At the end of summer -so I imagine- I look back over the last months with satisfaction. I once more took wing, with a lightly planned trip to Holland for a month.
Along with the hopes of seeing some relics from long ago in collections, I was curious about modern day textile/design exchanges at Vlisco, a company in the Southern town of Helmond best known for furnishing high quality fabrics to those very discerning ladies-who-dress in Africa. I'd been introduced some years back by my good friend, Roger Gerards, the creative director there for ten years.
Above photo: Roger Gerards
Everything aligned. For me, the continent of Africa is still mysterious. When I told Roger that he had my dream job: three weeks a month at a beautiful design studio, and the fourth week spent visiting various markets in West Africa for updates on local whimsies of that moment, I was not exaggerating. It was the obverse of my work collecting beautiful textiles from the faraway to serve as inspiration for fabrics in Europe and Japan.
Above photo: Swatch books containing Indonesian samples from the Vlisco Archives
So in late June I took the train down south to revisit Vlisco and catch up. I was fortunately able to book a meeting with Ruud Sanders, the chemist turned archivist who had single handedly organized the chaos of more than a century of production into a wonderful repository. The space is huge and it contains many trade records, old swatch books acquired from other Dutch companies exporting to the same markets, lengths of cloth produced by Vlisco over its 170 years of production, and even a range of garments for its recent runway shows. There are also antique batiks from Java.
Above photo: Javanese samples from the Vlisco archives
Above photo: Old stamps used in the secret “wax” process
At the beginning, Vlisco produced cloth for export to its colony in Indonesia. They didn't keep swatches then, but rather lengths of the fabrics produced in evolving secret technologies imitating the wax-look of real batiks. Over time the demand for these goods for Java diminished, but in 1895 Ebenezer Brown Fleming, a merchant from the U.K., had the foresight to gather some of the glut from both Dutch mills and several in Manchester and redirect them to the colonies in Africa. There followed many successful decades as the traditional patterns from Java, locally called “wax,” were augmented by many topical local subjects in the various markets served and the export business flourished, even as the industrial edge of European manufacture was challenged by local production.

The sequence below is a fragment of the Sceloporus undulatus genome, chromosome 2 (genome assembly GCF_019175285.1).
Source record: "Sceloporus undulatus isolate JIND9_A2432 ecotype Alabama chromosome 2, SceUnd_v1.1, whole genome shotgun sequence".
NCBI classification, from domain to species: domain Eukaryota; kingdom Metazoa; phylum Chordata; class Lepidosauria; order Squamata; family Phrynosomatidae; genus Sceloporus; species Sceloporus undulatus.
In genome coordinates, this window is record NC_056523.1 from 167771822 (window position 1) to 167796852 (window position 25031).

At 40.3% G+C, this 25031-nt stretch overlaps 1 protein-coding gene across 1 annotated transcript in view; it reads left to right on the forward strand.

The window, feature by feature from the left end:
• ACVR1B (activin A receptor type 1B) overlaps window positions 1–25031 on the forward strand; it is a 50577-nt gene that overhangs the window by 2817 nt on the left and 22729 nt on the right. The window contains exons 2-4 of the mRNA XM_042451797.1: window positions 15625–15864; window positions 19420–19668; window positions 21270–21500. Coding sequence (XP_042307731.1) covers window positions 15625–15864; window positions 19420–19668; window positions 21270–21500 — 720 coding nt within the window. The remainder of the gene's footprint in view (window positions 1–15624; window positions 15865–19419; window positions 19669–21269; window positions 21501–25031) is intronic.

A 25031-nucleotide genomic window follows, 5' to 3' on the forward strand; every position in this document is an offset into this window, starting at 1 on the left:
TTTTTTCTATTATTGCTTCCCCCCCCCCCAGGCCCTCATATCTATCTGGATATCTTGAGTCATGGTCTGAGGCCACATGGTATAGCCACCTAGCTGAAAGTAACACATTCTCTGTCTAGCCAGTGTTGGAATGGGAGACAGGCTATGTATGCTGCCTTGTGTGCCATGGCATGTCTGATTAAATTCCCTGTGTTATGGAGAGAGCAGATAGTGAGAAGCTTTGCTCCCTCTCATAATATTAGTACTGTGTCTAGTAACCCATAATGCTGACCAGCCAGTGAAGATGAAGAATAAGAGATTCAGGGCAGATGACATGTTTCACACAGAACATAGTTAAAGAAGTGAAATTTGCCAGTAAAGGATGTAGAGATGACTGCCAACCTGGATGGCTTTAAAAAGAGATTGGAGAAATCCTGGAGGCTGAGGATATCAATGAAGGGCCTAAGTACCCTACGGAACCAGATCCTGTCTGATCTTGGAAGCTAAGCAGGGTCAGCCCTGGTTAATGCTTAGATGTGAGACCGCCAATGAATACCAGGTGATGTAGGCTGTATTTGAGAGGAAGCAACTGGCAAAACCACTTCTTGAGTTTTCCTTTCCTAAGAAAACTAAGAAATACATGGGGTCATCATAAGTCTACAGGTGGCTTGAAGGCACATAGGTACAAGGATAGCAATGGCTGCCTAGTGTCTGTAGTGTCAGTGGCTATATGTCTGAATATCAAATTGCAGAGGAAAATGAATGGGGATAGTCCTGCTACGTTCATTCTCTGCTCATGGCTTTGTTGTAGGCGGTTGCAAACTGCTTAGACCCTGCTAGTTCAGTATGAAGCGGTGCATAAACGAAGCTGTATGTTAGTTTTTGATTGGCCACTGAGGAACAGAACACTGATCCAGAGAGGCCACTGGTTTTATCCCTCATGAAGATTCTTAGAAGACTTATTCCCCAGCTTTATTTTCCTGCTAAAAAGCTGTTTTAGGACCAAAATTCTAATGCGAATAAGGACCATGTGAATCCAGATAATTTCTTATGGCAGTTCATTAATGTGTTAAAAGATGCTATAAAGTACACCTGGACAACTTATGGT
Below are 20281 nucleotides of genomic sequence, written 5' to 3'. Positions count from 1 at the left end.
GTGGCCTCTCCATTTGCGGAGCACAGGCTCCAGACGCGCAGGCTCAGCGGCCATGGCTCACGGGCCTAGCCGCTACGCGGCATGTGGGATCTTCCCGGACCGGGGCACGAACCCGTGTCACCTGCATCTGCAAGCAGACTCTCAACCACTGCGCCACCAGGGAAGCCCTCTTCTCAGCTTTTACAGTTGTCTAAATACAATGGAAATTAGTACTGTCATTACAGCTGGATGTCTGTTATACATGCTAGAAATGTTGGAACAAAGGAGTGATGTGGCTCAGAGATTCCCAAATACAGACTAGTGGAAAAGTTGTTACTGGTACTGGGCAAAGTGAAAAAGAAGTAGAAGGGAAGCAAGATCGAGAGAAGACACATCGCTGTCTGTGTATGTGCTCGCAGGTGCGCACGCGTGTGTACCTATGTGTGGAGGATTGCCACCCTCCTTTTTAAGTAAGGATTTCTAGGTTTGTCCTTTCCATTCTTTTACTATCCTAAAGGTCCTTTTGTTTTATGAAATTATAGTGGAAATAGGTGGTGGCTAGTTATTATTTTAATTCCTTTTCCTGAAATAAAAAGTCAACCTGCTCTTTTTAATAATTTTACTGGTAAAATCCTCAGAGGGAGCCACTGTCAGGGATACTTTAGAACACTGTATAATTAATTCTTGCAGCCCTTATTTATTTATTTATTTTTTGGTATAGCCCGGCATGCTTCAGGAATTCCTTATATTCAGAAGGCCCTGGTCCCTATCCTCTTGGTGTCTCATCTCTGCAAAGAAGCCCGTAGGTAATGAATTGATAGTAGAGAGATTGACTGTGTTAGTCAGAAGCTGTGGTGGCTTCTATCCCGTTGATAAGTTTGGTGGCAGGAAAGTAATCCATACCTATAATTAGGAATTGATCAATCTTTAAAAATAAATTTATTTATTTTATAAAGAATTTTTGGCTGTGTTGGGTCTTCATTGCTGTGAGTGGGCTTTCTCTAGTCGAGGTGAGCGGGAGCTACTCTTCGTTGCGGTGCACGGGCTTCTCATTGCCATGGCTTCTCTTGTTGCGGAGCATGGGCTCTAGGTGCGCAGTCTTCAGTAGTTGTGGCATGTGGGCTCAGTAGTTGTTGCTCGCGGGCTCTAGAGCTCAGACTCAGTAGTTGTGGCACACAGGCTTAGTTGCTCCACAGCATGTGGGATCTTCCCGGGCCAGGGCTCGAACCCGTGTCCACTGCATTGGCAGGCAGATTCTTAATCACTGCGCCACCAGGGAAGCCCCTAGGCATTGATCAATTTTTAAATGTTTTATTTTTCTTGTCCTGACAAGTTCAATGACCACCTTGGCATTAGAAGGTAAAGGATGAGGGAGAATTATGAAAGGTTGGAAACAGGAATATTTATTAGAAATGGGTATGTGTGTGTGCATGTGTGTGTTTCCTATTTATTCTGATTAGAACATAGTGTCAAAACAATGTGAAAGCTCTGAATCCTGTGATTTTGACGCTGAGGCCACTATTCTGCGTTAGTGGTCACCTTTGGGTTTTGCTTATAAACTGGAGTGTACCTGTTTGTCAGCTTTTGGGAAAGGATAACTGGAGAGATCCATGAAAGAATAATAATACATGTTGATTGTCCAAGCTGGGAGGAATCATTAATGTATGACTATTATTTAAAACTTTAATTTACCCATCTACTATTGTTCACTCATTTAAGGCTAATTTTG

Above photo: Garment made from Vlisco fabrics, part of an effort to be included in high end runway fashion
The very able historian, Helen Elands, gave me an overview of this history. Her essay will appear in the upcoming catalog for “African Fashion Now” at the Fowler Museum in Los Angeles, opening March 2017.
It’s always fascinating for me to see archives and compendiums of other people and compare systems and interests to our own at Textile Hive. In fact, “The Keeper,” on view at the New Museum in New York through September 25th, offers many beautiful visions.
But the vibrancy of the African wax designs is special. I am excited to see more of these wonderful prints at “Creative Africa,” on view now at the Philadelphia Museum of Art, and next spring’s show at the Fowler Museum in Los Angeles.
Small world, indeed!
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